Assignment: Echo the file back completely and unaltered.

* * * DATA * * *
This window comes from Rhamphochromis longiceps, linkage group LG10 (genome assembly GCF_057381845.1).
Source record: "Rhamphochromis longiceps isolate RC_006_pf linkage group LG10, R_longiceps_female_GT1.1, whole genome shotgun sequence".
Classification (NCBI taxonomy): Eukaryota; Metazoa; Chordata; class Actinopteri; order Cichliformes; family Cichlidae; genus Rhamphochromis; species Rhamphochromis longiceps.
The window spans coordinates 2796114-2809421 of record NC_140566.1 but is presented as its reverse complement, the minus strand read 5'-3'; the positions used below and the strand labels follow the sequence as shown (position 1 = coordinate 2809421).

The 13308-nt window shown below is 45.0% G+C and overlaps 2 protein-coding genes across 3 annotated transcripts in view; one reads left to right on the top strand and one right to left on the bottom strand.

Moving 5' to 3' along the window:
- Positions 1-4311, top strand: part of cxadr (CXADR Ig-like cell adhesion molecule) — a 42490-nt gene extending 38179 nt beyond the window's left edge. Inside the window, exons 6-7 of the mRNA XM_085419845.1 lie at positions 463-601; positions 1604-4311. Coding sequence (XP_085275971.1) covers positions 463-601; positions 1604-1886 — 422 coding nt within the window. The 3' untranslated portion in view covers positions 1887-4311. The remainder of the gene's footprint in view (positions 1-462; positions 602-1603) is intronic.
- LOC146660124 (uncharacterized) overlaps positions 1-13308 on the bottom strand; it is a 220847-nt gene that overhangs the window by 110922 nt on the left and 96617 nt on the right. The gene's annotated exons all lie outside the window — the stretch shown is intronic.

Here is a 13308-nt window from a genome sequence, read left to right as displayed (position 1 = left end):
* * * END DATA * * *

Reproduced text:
This window comes from Rhamphochromis longiceps, linkage group LG10 (genome assembly GCF_057381845.1).
Source record: "Rhamphochromis longiceps isolate RC_006_pf linkage group LG10, R_longiceps_female_GT1.1, whole genome shotgun sequence".
Classification (NCBI taxonomy): Eukaryota; Metazoa; Chordata; class Actinopteri; order Cichliformes; family Cichlidae; genus Rhamphochromis; species Rhamphochromis longiceps.
The window spans coordinates 2796114-2809421 of record NC_140566.1 but is presented as its reverse complement, the minus strand read 5'-3'; the positions used below and the strand labels follow the sequence as shown (position 1 = coordinate 2809421).

The 13308-nt window shown below is 45.0% G+C and overlaps 2 protein-coding genes across 3 annotated transcripts in view; one reads left to right on the top strand and one right to left on the bottom strand.

Moving 5' to 3' along the window:
- Positions 1-4311, top strand: part of cxadr (CXADR Ig-like cell adhesion molecule) — a 42490-nt gene extending 38179 nt beyond the window's left edge. Inside the window, exons 6-7 of the mRNA XM_085419845.1 lie at positions 463-601; positions 1604-4311. Coding sequence (XP_085275971.1) covers positions 463-601; positions 1604-1886 — 422 coding nt within the window. The 3' untranslated portion in view covers positions 1887-4311. The remainder of the gene's footprint in view (positions 1-462; positions 602-1603) is intronic.
- LOC146660124 (uncharacterized) overlaps positions 1-13308 on the bottom strand; it is a 220847-nt gene that overhangs the window by 110922 nt on the left and 96617 nt on the right. The gene's annotated exons all lie outside the window — the stretch shown is intronic.

Here is a 13308-nt window from a genome sequence, read left to right as displayed (position 1 = left end):